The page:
The isolation of anaerobic bacteria from wound swabs.
- S Peach, L Hayek
- Journal of clinical pathology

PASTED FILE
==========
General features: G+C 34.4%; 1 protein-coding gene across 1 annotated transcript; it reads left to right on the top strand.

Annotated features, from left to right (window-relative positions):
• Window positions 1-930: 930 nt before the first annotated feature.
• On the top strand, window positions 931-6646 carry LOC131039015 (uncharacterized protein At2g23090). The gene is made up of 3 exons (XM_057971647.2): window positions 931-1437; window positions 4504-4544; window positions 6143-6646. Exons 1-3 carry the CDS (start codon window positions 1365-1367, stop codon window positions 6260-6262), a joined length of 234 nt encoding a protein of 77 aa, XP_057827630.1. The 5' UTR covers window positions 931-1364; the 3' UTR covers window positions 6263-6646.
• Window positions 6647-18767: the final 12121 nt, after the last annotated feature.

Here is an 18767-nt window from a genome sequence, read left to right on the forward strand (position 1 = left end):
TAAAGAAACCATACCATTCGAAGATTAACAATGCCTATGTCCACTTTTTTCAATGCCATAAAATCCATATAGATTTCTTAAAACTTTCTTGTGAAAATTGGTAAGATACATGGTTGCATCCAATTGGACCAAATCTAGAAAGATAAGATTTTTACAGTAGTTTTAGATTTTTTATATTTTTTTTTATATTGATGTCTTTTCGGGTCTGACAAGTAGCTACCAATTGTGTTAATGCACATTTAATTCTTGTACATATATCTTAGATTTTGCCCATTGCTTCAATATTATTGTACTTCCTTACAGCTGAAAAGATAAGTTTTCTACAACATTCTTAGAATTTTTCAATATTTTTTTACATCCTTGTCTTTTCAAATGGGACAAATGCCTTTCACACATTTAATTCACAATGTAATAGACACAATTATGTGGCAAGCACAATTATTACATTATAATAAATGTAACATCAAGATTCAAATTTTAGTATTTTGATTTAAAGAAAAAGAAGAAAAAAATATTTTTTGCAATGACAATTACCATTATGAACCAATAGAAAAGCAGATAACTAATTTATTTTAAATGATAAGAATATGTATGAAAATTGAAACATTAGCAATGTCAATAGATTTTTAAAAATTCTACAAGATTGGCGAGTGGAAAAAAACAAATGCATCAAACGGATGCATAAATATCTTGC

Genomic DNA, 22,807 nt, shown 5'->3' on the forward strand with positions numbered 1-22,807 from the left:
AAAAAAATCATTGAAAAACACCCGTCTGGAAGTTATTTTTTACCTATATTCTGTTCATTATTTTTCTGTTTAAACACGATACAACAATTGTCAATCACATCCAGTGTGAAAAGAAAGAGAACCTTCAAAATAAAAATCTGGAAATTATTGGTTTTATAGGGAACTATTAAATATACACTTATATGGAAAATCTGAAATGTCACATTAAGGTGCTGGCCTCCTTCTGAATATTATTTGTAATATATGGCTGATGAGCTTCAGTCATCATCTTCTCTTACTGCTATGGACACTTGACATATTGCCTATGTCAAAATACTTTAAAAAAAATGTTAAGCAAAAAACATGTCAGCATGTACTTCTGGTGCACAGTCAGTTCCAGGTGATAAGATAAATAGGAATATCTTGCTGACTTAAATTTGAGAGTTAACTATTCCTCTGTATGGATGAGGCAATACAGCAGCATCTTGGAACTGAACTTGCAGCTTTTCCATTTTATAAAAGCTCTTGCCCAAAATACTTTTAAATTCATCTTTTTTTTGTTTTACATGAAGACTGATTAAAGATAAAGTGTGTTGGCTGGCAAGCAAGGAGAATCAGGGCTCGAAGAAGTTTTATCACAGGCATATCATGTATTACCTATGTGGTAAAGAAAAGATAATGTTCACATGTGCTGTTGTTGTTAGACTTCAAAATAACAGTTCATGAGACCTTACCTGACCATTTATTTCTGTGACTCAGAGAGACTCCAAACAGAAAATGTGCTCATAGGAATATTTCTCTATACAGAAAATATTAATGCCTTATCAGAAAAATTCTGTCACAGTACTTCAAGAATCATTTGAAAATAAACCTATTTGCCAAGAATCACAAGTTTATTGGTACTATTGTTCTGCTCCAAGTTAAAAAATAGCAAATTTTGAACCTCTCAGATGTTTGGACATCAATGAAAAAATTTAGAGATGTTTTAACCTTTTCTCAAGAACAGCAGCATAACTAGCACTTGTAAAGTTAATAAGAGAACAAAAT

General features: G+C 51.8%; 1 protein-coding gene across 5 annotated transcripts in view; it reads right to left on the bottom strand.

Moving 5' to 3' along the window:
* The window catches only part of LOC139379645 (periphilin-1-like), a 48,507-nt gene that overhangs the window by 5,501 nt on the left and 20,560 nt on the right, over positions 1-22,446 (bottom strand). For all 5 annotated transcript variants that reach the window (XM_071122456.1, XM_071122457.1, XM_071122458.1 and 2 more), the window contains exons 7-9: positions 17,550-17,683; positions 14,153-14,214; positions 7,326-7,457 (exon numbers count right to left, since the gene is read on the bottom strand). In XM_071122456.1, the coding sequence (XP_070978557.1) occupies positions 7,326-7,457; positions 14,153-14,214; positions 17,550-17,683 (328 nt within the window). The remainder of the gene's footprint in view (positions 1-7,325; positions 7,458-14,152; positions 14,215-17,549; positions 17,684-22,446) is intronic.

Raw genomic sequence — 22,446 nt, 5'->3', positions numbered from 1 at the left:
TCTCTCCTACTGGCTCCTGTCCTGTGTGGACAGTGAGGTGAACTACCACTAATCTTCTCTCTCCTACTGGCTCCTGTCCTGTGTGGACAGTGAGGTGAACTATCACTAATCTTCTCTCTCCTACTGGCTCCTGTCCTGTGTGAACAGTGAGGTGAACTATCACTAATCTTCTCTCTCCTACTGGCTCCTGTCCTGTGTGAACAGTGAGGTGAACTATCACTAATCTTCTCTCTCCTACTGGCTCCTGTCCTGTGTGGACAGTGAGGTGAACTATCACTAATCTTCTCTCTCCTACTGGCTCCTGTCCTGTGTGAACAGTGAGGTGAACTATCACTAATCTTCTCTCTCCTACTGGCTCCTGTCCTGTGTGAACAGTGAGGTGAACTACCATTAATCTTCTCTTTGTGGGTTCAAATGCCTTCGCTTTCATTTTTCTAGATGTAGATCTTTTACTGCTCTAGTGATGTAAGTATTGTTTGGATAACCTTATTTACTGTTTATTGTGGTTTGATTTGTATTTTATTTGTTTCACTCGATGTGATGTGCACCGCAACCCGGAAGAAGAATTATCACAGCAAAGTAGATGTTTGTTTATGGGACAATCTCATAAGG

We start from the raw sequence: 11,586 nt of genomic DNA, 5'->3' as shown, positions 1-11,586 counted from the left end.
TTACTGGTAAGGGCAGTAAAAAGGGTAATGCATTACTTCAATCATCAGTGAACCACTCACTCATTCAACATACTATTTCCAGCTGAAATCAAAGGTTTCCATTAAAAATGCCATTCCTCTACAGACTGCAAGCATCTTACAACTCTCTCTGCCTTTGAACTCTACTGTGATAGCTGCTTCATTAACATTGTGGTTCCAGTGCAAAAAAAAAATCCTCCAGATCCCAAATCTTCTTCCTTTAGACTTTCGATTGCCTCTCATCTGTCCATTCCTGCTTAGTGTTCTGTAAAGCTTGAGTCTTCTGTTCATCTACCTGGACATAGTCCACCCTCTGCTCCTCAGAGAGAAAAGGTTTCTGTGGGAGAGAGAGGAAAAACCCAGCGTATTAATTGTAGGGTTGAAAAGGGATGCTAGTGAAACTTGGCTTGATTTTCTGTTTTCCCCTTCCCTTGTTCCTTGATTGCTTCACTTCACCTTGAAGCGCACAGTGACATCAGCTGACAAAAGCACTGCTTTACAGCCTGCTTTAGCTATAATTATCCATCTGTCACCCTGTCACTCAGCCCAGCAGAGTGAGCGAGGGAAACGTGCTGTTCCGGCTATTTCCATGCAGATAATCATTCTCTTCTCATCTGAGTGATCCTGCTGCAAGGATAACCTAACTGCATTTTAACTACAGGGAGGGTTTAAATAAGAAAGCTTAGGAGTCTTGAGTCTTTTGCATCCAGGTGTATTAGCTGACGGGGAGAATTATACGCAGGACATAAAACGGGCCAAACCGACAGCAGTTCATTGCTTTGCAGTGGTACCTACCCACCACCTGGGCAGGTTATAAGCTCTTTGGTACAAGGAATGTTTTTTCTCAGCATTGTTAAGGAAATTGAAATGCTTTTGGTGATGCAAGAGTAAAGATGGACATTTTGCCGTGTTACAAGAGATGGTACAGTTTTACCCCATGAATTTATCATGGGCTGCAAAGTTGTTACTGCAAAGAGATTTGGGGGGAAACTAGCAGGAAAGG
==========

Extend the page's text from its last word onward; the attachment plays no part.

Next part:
The statements of Castellani and Chalmers (1919) and Bergey (1934) that the Bacteroides show good growth on ordinary laboratory media have been quite misleading, for difficulty of cultivation has been among the most trying problems encountered in working with the non-sporulating anaerobic bacteria. Harris (1901-1905) and Beaver, Henthorne and Macy (1934) have especially emphasized this point, and several other workers have considered survival of pure cultures for more than a month or two as worthy of special comment. There has been little agreement among investigators concerning the conditions best adapted for the growth of these organisms, and little information is available as to which materials actually contain nutrients available for their use. On a more or less empirical basis, complex infusions, body fluids and tissues have been used in a great variety of formulae. Further inconsistencies have arisen from the use of numerous kinds of peptones, and of reactions varying from distinctly acid to markedly alkaline. The usefulness of most of these media has been limited by their lack of clarity, heat lability and complexity. Often growth appears to have been delicate, slow to appear, and difficult to observe.